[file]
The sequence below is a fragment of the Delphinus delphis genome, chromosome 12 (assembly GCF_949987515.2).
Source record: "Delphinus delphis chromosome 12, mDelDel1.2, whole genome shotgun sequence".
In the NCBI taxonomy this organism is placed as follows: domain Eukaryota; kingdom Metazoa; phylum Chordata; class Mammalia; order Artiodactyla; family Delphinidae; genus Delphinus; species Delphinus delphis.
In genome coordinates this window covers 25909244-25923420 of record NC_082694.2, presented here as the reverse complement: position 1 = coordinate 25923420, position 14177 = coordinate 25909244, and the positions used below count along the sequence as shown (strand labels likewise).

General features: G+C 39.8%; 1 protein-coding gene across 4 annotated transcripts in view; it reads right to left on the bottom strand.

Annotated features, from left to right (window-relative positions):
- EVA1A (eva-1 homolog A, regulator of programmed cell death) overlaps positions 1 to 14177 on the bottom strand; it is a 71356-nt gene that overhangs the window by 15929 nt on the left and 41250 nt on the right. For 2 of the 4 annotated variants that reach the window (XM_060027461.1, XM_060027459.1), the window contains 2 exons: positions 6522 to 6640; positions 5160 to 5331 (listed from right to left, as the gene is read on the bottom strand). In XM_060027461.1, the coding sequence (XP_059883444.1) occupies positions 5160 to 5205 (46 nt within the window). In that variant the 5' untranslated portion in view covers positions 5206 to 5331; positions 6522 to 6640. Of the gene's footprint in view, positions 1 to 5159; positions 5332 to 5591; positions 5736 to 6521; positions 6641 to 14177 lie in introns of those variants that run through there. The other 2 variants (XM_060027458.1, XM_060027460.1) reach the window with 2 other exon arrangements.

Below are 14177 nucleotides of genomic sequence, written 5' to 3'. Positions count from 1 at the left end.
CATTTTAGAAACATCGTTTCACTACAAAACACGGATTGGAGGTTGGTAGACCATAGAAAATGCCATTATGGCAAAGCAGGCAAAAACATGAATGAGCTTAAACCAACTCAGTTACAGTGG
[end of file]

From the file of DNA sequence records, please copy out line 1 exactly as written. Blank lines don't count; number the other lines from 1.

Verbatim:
The sequence below is a fragment of the Delphinus delphis genome, chromosome 12 (assembly GCF_949987515.2).